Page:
Brajendranath Seal states in his book, Positive Sciences Of The Ancient
Hindus (Shri Jainendra Press, 1985, pp. 64-65), that for more than a thousand
years India dominated the markets of the East through three breakthroughs in the
practical application of Chemistry to industry: the preparation of color-fast
dyes, the extraction of blue pigment from the indigo plant, and the chemical
hardening of steel. He refers to ancient Hindu sources that detail a process for
making a powder which, if inhaled, would produce sleep, and a process of
preparing a stick so that it would produce light without fire.
Seal offers evidence that the ancient Hindu chemists anticipated the fundamental ideas of modern atomic theory.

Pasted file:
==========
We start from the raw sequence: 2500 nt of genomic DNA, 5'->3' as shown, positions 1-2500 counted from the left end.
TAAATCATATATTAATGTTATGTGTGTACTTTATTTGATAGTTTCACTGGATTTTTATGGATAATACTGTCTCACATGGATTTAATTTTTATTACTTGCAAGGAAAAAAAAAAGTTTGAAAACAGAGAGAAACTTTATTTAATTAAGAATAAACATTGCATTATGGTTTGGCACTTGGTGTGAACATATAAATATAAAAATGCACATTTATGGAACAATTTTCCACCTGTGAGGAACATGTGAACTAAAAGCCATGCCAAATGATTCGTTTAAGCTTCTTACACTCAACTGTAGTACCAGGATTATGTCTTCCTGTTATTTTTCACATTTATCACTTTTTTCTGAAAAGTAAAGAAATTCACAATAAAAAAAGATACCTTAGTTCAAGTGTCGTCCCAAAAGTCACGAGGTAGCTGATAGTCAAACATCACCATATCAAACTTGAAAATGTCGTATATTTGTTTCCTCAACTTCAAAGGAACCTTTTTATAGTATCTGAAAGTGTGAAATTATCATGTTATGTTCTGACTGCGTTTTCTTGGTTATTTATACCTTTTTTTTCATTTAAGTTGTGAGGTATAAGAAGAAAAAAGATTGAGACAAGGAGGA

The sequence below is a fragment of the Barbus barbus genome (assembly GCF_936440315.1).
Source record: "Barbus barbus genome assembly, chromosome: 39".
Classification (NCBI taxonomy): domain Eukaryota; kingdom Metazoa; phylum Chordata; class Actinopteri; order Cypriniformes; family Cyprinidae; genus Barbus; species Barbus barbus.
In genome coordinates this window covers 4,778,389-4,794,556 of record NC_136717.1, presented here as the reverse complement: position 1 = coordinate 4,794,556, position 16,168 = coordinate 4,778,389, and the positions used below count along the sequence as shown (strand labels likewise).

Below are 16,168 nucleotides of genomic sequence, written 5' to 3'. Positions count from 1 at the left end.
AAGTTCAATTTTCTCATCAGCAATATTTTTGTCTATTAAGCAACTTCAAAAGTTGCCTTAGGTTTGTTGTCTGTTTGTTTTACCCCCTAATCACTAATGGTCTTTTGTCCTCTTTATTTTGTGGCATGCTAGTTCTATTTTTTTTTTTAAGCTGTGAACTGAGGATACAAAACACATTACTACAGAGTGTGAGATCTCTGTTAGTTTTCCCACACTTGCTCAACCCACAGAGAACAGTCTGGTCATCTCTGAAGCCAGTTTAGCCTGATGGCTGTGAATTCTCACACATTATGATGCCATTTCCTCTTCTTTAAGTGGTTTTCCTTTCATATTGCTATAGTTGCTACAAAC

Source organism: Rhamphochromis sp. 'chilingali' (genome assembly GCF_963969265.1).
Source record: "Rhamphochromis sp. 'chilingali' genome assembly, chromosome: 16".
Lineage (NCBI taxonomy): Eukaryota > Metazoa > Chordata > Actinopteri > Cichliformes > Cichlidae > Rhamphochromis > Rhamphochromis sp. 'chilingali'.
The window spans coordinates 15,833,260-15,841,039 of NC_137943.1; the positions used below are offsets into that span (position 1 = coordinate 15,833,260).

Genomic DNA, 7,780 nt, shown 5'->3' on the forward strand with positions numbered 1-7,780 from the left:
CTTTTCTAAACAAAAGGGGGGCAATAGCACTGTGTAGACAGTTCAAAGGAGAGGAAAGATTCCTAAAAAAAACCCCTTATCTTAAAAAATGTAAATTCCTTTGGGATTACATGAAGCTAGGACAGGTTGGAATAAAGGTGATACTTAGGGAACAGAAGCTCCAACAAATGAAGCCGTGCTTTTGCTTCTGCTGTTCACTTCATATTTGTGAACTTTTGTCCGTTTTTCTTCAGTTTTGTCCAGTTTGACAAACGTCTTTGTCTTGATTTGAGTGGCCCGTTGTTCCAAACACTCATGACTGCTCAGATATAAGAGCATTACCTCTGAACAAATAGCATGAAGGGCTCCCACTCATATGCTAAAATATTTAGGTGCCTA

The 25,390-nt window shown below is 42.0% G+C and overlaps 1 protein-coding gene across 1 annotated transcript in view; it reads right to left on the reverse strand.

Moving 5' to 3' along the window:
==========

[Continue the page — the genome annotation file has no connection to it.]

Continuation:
About the Author:
Seal, (Acharya) Brajendra Nath (1864-1938); philosopher, was born on 3 September 1864 at Kolkata's Rammohan Saha Lane. His father, Mahendra Nath Seal, was a reputed lawyer at Calcutta High Court. Brajendra Nath lost both his parents early in life and was brought up by his maternal uncle, Radharaman Nath. After completing his BA at Calcutta's General Assembly's Institution (later to be known as Scottish Church College) he became a lecturer there. In 1884 he obtained his MA degree in Mental and Moral Philosophy, standing first in first class. In 1910 he got his PhD degree from Calcutta University for his thesis on 'Mechanical, Physical and Chemical Theories of Ancient Hindus'.
Brajendra Nath taught at a number of colleges and also served as a principal. He was the first Indian principal at Coochbihar Victoria College (subsequently renamed Acharya Brajendra Nath Seal College). He served as the main professor of Philosophy at Calcutta University from 1912 to 1921. From 1921 to 1930 he was the vice-chancellor of Mysore University. He also headed the King George V Chair of Mental and Moral Science at Calcutta University (later named the Brajendra Nath Seal Chair of Mental and Moral Science).